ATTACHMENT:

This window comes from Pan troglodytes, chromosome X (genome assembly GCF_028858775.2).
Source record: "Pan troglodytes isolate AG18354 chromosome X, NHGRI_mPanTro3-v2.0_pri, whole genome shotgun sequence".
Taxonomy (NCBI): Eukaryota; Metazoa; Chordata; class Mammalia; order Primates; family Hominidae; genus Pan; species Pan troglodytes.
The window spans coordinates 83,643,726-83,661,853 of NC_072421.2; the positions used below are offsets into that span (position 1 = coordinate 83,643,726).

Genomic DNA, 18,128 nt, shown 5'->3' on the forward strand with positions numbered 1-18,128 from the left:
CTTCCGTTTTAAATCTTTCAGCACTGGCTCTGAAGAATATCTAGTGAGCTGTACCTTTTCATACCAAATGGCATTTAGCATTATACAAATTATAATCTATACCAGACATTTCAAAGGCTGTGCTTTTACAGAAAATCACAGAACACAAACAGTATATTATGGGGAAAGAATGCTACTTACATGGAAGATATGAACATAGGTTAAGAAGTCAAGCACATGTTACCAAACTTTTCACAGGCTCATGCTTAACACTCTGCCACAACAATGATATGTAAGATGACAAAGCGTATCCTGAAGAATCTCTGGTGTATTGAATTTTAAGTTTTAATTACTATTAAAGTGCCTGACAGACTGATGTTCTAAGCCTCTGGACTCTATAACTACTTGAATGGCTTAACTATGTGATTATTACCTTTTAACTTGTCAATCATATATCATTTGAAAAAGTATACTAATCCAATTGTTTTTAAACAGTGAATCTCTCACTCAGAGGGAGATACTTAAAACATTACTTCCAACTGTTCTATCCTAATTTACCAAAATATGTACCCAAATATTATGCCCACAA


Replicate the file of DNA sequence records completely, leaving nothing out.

This window comes from Pan troglodytes, chromosome X (genome assembly GCF_028858775.2).
Source record: "Pan troglodytes isolate AG18354 chromosome X, NHGRI_mPanTro3-v2.0_pri, whole genome shotgun sequence".
Taxonomy (NCBI): Eukaryota; Metazoa; Chordata; class Mammalia; order Primates; family Hominidae; genus Pan; species Pan troglodytes.
The window spans coordinates 83,643,726-83,661,853 of NC_072421.2; the positions used below are offsets into that span (position 1 = coordinate 83,643,726).

Genomic DNA, 18,128 nt, shown 5'->3' on the forward strand with positions numbered 1-18,128 from the left:
CTTCCGTTTTAAATCTTTCAGCACTGGCTCTGAAGAATATCTAGTGAGCTGTACCTTTTCATACCAAATGGCATTTAGCATTATACAAATTATAATCTATACCAGACATTTCAAAGGCTGTGCTTTTACAGAAAATCACAGAACACAAACAGTATATTATGGGGAAAGAATGCTACTTACATGGAAGATATGAACATAGGTTAAGAAGTCAAGCACATGTTACCAAACTTTTCACAGGCTCATGCTTAACACTCTGCCACAACAATGATATGTAAGATGACAAAGCGTATCCTGAAGAATCTCTGGTGTATTGAATTTTAAGTTTTAATTACTATTAAAGTGCCTGACAGACTGATGTTCTAAGCCTCTGGACTCTATAACTACTTGAATGGCTTAACTATGTGATTATTACCTTTTAACTTGTCAATCATATATCATTTGAAAAAGTATACTAATCCAATTGTTTTTAAACAGTGAATCTCTCACTCAGAGGGAGATACTTAAAACATTACTTCCAACTGTTCTATCCTAATTTACCAAAATATGTACCCAAATATTATGCCCACAA